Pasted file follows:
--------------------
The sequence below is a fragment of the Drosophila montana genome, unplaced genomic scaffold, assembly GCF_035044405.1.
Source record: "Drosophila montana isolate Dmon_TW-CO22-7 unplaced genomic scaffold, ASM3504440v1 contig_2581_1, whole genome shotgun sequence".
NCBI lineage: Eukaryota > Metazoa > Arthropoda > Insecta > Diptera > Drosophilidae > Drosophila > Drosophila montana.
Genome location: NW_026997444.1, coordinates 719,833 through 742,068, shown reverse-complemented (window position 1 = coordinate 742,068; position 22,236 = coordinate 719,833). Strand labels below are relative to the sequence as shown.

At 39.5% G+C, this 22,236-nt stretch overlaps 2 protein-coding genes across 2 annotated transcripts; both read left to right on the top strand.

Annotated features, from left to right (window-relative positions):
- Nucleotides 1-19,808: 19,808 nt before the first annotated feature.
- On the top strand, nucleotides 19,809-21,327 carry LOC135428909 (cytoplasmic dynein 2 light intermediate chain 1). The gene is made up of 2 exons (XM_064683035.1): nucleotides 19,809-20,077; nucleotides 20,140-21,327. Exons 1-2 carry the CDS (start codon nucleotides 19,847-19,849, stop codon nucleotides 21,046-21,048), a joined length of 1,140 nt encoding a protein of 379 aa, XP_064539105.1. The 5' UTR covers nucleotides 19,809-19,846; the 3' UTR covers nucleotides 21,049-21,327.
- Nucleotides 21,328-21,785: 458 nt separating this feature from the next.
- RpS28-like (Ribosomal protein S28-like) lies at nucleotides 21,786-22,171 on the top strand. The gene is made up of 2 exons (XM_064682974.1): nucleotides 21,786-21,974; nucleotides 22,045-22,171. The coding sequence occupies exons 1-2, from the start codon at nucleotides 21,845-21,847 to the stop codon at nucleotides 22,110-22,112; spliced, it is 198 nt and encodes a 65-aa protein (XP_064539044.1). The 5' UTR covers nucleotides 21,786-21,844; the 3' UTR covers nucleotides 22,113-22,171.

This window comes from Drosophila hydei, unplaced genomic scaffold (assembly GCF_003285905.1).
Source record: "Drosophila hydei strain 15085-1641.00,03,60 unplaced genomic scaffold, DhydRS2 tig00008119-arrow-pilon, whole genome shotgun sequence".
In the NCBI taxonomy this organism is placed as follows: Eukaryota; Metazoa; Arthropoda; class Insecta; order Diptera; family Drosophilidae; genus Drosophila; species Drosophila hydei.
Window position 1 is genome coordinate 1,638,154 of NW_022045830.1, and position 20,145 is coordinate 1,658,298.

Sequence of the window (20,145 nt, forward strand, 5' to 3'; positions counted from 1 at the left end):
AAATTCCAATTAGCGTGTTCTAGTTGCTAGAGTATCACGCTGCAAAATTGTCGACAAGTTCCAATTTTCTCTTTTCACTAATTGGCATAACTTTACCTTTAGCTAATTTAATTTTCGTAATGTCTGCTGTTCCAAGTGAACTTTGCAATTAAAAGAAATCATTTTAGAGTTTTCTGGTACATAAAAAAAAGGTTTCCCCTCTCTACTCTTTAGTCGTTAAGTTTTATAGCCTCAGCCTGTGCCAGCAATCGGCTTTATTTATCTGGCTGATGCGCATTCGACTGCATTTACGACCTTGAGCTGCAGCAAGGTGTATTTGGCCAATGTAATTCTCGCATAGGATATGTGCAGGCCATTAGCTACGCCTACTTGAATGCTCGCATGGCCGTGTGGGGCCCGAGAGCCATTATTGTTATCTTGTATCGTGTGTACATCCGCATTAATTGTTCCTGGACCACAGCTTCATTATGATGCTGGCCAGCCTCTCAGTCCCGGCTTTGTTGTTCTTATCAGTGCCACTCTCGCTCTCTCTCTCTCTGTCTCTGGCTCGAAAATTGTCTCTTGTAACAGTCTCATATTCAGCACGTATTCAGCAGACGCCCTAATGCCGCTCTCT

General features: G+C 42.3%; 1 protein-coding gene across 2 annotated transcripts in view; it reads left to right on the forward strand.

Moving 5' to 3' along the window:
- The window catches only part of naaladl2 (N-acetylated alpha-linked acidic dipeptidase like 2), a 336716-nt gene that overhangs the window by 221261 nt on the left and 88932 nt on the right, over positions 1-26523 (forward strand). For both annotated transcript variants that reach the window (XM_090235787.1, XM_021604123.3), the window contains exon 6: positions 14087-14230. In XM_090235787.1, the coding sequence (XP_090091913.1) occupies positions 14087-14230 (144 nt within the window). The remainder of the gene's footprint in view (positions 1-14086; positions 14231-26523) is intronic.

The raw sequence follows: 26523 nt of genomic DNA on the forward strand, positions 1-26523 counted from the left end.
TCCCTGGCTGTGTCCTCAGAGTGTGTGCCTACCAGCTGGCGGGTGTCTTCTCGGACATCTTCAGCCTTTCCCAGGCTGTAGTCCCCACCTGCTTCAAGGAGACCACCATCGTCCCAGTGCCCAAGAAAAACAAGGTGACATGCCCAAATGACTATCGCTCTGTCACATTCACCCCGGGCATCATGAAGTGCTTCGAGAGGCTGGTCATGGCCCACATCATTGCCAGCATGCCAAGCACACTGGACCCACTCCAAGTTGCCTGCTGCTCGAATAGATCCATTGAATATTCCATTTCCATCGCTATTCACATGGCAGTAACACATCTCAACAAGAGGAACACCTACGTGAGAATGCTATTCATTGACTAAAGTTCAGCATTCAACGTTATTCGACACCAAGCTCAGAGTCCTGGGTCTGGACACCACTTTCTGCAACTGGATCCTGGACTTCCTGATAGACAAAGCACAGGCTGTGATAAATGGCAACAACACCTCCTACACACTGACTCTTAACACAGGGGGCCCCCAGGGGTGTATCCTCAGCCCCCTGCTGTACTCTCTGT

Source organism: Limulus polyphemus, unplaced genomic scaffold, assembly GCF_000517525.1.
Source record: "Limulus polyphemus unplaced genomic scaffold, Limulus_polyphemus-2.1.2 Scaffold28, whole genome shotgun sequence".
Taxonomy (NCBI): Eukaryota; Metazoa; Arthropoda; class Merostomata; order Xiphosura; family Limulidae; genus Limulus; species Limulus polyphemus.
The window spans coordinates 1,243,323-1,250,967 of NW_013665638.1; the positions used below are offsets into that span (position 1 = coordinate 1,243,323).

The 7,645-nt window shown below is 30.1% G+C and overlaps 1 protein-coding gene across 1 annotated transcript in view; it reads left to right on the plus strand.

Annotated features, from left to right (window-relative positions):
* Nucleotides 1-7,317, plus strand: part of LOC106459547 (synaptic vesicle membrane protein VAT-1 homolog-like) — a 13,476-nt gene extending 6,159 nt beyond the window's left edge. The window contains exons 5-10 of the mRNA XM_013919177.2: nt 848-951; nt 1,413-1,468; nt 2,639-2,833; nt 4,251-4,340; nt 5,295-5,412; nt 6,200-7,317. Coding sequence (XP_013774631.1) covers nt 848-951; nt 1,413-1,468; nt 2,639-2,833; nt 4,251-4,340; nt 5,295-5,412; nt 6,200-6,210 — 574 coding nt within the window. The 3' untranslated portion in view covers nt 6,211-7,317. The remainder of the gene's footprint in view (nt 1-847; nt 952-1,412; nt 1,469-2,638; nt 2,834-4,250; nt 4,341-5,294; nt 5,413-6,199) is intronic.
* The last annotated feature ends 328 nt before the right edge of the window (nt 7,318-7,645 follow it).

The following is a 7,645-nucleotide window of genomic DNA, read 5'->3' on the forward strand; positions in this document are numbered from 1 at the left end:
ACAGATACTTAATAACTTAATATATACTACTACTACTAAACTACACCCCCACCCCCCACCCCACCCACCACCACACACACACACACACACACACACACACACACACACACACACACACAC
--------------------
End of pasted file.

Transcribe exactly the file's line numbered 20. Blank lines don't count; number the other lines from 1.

The raw sequence follows: 26523 nt of genomic DNA on the forward strand, positions 1-26523 counted from the left end.